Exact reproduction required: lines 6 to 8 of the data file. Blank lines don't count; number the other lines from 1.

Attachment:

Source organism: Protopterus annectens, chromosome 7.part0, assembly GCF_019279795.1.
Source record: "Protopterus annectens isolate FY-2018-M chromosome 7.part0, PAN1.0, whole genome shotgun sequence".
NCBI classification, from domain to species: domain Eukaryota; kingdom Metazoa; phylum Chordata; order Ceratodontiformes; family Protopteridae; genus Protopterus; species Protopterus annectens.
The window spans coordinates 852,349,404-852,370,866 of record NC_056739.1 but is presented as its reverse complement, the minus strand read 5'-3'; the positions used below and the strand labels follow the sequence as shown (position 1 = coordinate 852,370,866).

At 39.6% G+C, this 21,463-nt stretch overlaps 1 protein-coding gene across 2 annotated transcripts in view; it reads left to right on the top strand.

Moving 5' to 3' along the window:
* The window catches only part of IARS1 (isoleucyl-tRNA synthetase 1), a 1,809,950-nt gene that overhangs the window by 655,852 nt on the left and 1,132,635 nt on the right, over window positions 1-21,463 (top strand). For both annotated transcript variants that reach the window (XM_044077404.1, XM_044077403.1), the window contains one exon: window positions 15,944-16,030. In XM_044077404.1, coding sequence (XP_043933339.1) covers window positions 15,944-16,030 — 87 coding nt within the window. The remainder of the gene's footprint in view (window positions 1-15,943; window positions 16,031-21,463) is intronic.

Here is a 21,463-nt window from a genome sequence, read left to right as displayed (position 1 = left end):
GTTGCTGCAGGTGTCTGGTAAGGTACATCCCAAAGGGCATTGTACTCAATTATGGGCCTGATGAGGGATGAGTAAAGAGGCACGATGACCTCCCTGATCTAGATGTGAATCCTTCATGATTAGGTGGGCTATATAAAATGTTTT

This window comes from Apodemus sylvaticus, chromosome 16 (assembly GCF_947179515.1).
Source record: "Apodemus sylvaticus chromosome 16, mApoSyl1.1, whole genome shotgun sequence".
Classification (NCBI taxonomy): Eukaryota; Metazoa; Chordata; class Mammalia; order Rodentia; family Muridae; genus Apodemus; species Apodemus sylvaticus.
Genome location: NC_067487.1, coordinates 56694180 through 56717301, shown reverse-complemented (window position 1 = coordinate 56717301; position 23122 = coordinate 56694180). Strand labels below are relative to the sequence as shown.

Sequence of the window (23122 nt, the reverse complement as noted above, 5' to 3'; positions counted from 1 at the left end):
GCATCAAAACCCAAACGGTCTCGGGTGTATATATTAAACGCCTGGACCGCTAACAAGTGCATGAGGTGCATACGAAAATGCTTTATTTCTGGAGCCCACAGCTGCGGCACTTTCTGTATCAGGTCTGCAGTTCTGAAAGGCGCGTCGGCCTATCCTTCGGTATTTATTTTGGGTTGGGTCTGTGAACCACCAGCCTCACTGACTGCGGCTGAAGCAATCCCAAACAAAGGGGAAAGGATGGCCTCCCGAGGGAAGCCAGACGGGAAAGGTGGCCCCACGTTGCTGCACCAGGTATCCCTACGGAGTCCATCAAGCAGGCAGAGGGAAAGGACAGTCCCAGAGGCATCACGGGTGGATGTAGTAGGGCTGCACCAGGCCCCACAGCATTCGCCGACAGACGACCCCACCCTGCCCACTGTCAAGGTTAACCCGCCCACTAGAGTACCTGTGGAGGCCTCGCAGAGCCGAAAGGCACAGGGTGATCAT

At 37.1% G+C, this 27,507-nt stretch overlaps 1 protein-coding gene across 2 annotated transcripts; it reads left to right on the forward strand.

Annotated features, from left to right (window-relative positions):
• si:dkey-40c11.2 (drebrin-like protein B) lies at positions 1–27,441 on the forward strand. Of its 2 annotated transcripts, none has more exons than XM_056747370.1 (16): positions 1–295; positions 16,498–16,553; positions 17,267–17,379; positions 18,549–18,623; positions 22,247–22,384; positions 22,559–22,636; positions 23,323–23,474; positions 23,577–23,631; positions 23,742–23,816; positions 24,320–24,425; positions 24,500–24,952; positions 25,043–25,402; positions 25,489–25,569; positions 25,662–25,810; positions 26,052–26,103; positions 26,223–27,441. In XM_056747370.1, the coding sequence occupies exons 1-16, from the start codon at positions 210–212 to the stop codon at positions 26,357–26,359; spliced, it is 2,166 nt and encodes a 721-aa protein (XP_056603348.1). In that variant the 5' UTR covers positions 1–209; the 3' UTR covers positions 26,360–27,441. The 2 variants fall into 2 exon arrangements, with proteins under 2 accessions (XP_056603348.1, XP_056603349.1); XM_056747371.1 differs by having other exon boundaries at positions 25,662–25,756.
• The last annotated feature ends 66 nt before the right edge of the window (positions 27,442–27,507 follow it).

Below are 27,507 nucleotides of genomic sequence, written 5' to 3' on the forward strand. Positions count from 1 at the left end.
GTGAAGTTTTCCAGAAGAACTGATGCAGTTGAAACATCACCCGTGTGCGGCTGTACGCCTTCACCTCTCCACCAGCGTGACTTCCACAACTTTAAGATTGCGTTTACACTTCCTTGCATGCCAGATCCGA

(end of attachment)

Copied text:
Moving 5' to 3' along the window:
* The window catches only part of IARS1 (isoleucyl-tRNA synthetase 1), a 1,809,950-nt gene that overhangs the window by 655,852 nt on the left and 1,132,635 nt on the right, over window positions 1-21,463 (top strand). For both annotated transcript variants that reach the window (XM_044077404.1, XM_044077403.1), the window contains one exon: window positions 15,944-16,030. In XM_044077404.1, coding sequence (XP_043933339.1) covers window positions 15,944-16,030 — 87 coding nt within the window. The remainder of the gene's footprint in view (window positions 1-15,943; window positions 16,031-21,463) is intronic.

Here is a 21,463-nt window from a genome sequence, read left to right as displayed (position 1 = left end):